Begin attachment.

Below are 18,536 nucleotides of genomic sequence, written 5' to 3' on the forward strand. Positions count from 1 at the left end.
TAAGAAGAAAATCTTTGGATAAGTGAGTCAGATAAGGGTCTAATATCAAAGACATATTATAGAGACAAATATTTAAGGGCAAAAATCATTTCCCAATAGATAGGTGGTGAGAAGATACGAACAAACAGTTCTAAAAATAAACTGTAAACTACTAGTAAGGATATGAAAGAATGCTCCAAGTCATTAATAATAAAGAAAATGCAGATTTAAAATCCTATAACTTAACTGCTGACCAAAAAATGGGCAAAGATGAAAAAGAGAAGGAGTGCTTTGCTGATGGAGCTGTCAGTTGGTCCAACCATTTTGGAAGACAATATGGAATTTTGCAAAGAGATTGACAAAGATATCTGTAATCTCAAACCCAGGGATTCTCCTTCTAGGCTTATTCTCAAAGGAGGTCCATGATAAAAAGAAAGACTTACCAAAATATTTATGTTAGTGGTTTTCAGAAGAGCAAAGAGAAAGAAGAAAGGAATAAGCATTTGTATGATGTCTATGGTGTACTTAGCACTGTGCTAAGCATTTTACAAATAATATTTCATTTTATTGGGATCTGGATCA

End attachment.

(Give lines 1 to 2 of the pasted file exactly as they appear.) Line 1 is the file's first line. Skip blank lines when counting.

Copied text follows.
Below are 18,536 nucleotides of genomic sequence, written 5' to 3' on the forward strand. Positions count from 1 at the left end.
TAAGAAGAAAATCTTTGGATAAGTGAGTCAGATAAGGGTCTAATATCAAAGACATATTATAGAGACAAATATTTAAGGGCAAAAATCATTTCCCAATAGATAGGTGGTGAGAAGATACGAACAAACAGTTCTAAAAATAAACTGTAAACTACTAGTAAGGATATGAAAGAATGCTCCAAGTCATTAATAATAAAGAAAATGCAGATTTAAAATCCTATAACTTAACTGCTGACCAAAAAATGGGCAAAGATGAAAAAGAGAAGGAGTGCTTTGCTGATGGAGCTGTCAGTTGGTCCAACCATTTTGGAAGACAATATGGAATTTTGCAAAGAGATTGACAAAGATATCTGTAATCTCAAACCCAGGGATTCTCCTTCTAGGCTTATTCTCAAAGGAGGTCCATGATAAAAAGAAAGACTTACCAAAATATTTATGTTAGTGGTTTTCAGAAGAGCAAAGAGAAAGAAGAAAGGAATAAGCATTTGTATGATGTCTATGGTGTACTTAGCACTGTGCTAAGCATTTTACAAATAATATTTCATTTTATTGGGATCTGGATCA